Ever thought you could get arrested for dropping the 'F' bomb in public?
In New South Wales you can, as a 28-year-old student found out to his cost when he was charged with offensive language after telling police who stopped and questioned him on his way to TAFE on July 14 last year it was "none of your f--king business".
The man was un-arrested a minute later after the arresting officer used the same dirty language, telling Filip Black he was "f--king worked up".
But the situation didn't end there.
Following a heated exchange where Black repeatedly refused to answer police questions about what he was doing in that street, the officer searched him and ending up tackling him and again arresting him for more alleged offensive language.
Now, in a ruling which could set a precedent for the potty-mouthed residents of the state, a NSW District Court has ruled that both arrests were unlawful.
Offensive language laws are a contentious issue in Australia -- and not just because we're a nation where some of the most offensive words in the dictionary are used as terms of endearment.
An unnecessary arrest for offensive language can lead to further, more serious charges."
Under NSW law, for language to be deemed "offensive" it must be "likely to provoke reactions such as anger, disgust, resentment or outrage" and "arouse a significant emotional reaction".
Police have themselves acknowledged that what constitutes "offensive" is subjective and can depend on volume and the tone in which it's used.
There is no list of words deemed to be illegal, and the charge can only be made in a public place such as a school, park or main street.
The legislation also specifically states that the purpose of the law is to "protect members of the public from undue disturbance of the use and enjoyment of public places", but in practice it is often those caught swearing at police who are charged.
In 2014, the maximum penalty for swearing in NSW more than tripled to $500 -- twice the amount you can be fined in any other state.
Many law reform advocates are against using offensive language being a crime at all, arguing it unfairly targets the indigenous and other disadvantaged communities and is often misused by police annoyed by citizens disrespecting their authority, rather than to protect the public.
Aboriginal and Torres Strait Islander people are 15 times more likely to be arrested for offensive language than the population at large.
More than a quarter of those charged with the offense in NSW were Indigenous, according to statistics from the NSW Bureau of Crime Statistics and Research.
Mapping crime rates reveals those in rural areas are most likely to be hit with the charge, along with those in Sydney's nightlife districts of the CBD, Bondi and Manly:
Black is not indigenous, but his arrest does raise questions about what how police determine offensive language -- and what counts as a "public place".
The student was walking down a residential street bordering Centennial Park in Sydney wearing a backpack and black hoodie "with the hood up" when he was stopped by police driving past and asked what he was doing in an area they said was "renowned for break-and-enters".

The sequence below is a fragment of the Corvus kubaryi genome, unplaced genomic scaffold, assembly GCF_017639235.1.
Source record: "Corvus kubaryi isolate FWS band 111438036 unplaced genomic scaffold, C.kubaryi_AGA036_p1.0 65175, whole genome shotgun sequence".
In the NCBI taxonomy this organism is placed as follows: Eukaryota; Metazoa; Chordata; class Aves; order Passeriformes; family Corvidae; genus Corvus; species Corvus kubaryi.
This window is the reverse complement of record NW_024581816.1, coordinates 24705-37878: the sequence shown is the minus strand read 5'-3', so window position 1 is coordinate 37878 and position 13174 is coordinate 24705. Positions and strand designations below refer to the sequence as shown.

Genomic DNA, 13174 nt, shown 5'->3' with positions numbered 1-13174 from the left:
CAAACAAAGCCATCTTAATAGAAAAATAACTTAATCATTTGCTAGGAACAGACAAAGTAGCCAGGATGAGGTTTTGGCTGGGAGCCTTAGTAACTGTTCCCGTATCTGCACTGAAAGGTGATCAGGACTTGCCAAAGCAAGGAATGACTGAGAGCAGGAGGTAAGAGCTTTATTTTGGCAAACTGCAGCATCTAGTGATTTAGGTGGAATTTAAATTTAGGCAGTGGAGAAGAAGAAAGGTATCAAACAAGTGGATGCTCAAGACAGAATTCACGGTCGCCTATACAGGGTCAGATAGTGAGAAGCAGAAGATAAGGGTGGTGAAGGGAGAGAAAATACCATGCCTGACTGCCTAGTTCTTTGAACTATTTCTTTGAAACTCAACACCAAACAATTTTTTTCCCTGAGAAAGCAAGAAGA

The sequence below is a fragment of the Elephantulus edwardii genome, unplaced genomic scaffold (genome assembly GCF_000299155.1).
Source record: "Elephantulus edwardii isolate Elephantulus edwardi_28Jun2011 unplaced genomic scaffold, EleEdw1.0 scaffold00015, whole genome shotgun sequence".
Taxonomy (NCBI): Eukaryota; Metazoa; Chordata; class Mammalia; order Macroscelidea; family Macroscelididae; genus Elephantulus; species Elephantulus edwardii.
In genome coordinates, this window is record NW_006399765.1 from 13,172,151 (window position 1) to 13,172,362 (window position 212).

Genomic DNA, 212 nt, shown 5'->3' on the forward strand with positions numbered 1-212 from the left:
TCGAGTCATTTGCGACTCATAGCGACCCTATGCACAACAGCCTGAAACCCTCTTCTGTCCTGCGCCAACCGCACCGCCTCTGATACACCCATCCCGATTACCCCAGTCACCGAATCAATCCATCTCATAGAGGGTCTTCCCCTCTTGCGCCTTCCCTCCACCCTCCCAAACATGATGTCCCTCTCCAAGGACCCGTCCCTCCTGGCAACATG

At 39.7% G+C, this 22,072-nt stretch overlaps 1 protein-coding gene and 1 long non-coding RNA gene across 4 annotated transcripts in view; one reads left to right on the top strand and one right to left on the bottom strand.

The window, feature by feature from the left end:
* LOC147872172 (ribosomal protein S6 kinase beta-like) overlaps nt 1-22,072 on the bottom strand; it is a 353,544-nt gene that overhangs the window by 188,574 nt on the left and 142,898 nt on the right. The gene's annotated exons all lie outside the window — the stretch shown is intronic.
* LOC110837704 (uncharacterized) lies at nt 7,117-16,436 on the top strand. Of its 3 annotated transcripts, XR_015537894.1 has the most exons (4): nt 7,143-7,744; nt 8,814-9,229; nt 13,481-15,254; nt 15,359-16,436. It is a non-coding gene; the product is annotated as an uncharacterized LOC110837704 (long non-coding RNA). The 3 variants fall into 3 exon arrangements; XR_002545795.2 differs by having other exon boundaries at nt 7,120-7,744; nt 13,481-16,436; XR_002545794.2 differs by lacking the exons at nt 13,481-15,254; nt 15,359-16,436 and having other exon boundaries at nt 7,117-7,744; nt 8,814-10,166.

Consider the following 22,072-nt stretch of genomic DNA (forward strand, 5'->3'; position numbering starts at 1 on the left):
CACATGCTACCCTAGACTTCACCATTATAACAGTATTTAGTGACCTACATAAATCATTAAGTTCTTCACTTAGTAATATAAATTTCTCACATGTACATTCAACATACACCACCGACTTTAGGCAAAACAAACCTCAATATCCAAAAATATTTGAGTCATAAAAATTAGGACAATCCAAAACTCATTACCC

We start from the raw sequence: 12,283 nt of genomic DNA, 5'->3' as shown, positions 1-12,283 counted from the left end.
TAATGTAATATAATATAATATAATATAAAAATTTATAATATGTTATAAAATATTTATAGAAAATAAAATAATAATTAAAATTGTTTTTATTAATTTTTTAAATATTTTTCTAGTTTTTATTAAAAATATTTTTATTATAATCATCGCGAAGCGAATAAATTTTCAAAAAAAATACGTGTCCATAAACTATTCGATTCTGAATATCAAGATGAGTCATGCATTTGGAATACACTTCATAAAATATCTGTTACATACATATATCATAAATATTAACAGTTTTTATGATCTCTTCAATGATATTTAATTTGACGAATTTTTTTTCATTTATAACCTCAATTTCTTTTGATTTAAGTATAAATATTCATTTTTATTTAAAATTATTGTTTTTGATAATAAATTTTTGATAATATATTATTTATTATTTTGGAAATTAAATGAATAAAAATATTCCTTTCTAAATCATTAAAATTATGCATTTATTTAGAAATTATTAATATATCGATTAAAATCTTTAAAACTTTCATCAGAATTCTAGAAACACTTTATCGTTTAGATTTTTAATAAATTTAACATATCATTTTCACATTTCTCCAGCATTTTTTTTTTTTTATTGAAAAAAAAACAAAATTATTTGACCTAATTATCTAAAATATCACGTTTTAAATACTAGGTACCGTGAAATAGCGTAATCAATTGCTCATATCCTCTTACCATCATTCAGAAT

During the confrontation, Black called the officer a "Adolf Hitler fanboy, a "Nazi" and said "I hope you get done like those arseholes in Dallas" -- an apparent reference to the July 2016 shooting deaths of five Dallas police officers.
The heated exchange ended when the young man allegedly told police to "f--k it in your mum's p----", and the police officer again arrested him
Footage obtained by the Guardian shows how the incident unfolded:
But the judge hearing the case determined that Black's second arrest was also unlawful, as his animosity was provoked by the officer's "protracted and unjustified interference with civil liberties".
Redfern Legal Centre, a legal help centre for poor and disadvantage people in inner Sydney, supports the judge's overturning of Filip Black's conviction.
"Police should not be making arrests for offensive language, particularly where that language is directed only at police," the Redfern Legal Centre's police powers solicitor Sophie Parker said.
"The way in which this situation quickly escalated is also a good example of how an unnecessary arrest for offensive language can lead to further, more serious charges."
It's not the first time the issue has gone to court in recent years.
In August, iconic Sydney activist Danny Lim was cleared of a $500 fine for calling Tony Abbott a "c---" on a sandwich board, as the judge ruled the word was now "prevalent" in Australian vernacular and so not sufficiently offensive.
In another ruling in October last year, a judge determined that chanting "f--k Fred Nile" at a same sex marriage rally was not an offence under the legislation.
Magistrate Bradd ruled the phrase wasn't sufficiently offensive as it wasn't intended to wound feelings, but was rather being used "to dismiss the argument against marriage equality", Fairfax Media reported.
Despite this, police continue to hand out fines for the offense, with 3,732 people in NSW charged just last year.